How many warnings do we need from the Surgeon General before we accept that smoking turns lungs into coal?

And are there really good drugs? Even the ones we use as medications are chemical poisons. This is why we call them anti-biotics. They kill life. The drugs don’t discriminate good cells from bad cells. The list of side-effects for the drugs promoted on commercials is usually twice as long as the benefits.

Is it wise to dabble–to get a dribble of knowledge? (Maybe we should ask Eve.)

2. Lying.

Once you lie, you’re a liar, which puts you with all the other liars, who can’t hang out with anybody else but the liar’s club. People who require trust can’t interact with you anymore. It’s the nature of the Earth.

3. Pornography.

Perhaps I’m ignorant on this issue, but do men and women actually become better lovers by watching pornography? Or does it twist the brain, causing us to believe that simple romantic encounters lack the pungency to produce orgasms? Can the pictures on the screen ever imitate the patience of nurturing a relationship–smelling and touching the genitalia of the one you love?

Why does the statement, “I don’t smoke, drink, watch pornography and I greatly attempt never to lie” classify someone as a goody-two-shoes, when none of us want to be around somebody with a hacking cough, who is vomiting from being drunk and zoned out on drugs, looking at pornographic web sites, as they lie to us and tell us they aren’t pursuing evil?

So here is your salient moment:

Stay away from the edge.

The reason they call it darkness is because there’s really nothing to see.

 

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Reverend Meningsbee (Part 34) Old Men Will Dream Dreams… December 18th, 2016

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Reverend Meningsbee

“Preacher! Preacher!! PREACHER!”

The volume rose to such a point that it awakened Meningsbee with a start.

He laid on his bed, confused, trying to place himself in a context with time and location. He was still in his miniscule motel confines, but outside there was someone screaming for a preacher.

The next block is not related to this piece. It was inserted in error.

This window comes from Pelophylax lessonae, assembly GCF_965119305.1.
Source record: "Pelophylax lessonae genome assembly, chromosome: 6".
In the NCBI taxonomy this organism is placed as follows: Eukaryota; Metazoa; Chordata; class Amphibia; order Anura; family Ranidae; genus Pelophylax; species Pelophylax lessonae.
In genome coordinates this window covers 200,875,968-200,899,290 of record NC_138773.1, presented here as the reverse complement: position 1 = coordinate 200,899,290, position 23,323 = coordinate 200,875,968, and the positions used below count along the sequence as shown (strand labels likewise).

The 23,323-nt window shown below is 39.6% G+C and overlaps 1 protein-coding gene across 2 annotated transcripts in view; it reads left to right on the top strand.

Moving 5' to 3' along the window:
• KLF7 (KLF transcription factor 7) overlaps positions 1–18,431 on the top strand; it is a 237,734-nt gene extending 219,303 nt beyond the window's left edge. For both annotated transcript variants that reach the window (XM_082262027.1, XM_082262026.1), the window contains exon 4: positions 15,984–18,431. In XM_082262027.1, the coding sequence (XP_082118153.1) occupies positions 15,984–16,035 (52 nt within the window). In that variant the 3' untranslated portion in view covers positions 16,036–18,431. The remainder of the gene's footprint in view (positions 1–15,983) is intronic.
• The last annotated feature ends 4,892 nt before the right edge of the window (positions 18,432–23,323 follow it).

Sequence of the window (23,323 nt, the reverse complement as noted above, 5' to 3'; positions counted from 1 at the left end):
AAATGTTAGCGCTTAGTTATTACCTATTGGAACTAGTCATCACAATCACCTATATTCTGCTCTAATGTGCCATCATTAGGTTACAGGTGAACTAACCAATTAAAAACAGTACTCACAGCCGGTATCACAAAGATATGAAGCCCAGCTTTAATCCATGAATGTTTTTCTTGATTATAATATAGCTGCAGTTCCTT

He decided to try to ignore it.

But the pleading continued, coming closer and closer.

Meningsbee eased to his feet and peeked out the window. There was an old codger with a gray, unkempt beard and long hair, and an army coat–probably circa Vietnam War–shouting for all he was worth.

“Preacher! Preacher!! PREACHER!”

Fearing that the desperate soul would be arrested for disturbing the peace, Meningsbee opened his door a crack and peered out. The screamer saw him and ran forward.

Meningsbee was afraid and slammed the door, peeking out the peephole. The fellow arrived breathlessly.

“What do you want?” asked Meningsbee through the door.

“Are you a preacher?” demanded the stranger.

Meningsbee paused. He wasn’t sure what to answer, so he opted for the truth. “Sometimes.”

“I need to talk to you. I’ve had a dream and I need someone to interpret it.”

“I don’t interpret dreams,” confessed Meningsbee.

“Then just listen to me,” the old man insisted. “Maybe we can figure it out together.”

Meningsbee peered out one more time through the hole in the door and decided the fellow looked weak enough that he could take him if necessary. He opened up and allowed the very confused gentleman to enter his room. The man found a seat on one of the tiny chairs and launched.

“Preacher, I had a dream and I need you to interpret it for me. It’s driving me crazy. I need an answer. I need to know.”

Meningsbee interrupted. “Well, I need to know how you know I’m a preacher.”

“Oh. That would be Jackie Bee down at the front desk. He said you signed in as ‘Reverend Something or Other.'”

Meningsbee nodded. “Just call me Richard.”

The old fellow reached out and shook his hand but objected, saying, “If you don’t mind, I’d like to call you Preacher. That keeps my mind right.”

Meningsbee shrugged. “What’s your name?”

“They call me Nico because I’m always trying to get enough money together to buy a nicotine patch so I’ll stop smoking.”

“Okay, Nico,” Meningsbee smiled. “What can I do for you?”

Nico leaned forward, folding his hands as if preparing for prayer. “Here it is, Preacher. This is my dream. You see, it’s Christmas morning and I’m sittin’ in front of this beautiful tree with sparkling lights. It’s so chilly in the room that I cozy up to the fire to stay warm, and there’s this one big box–a present–right in front of me. So I unwrap the present, and inside is another box, all wrapped up in the same paper, but a little smaller. Well, I open that one up and there’s another box, wrapped, smaller still. This goes on five, six, seven times. Finally I get down to this itsy-bitsy box. I reach out and I shake it to see if there’s anything inside, and sure enough–I can feel something move. I’m just about ready to get my prize when suddenly–my arms dissolve. That’s right–they just disappear. I have no way of opening up the final box. I know there’s something inside, but I can’t get to it. It’s driving me crazy. It’s like my brain is itching but I can’t scratch it. And then suddenly, there’s the sound of many people laughing. And then I woke up in a cold sweat.”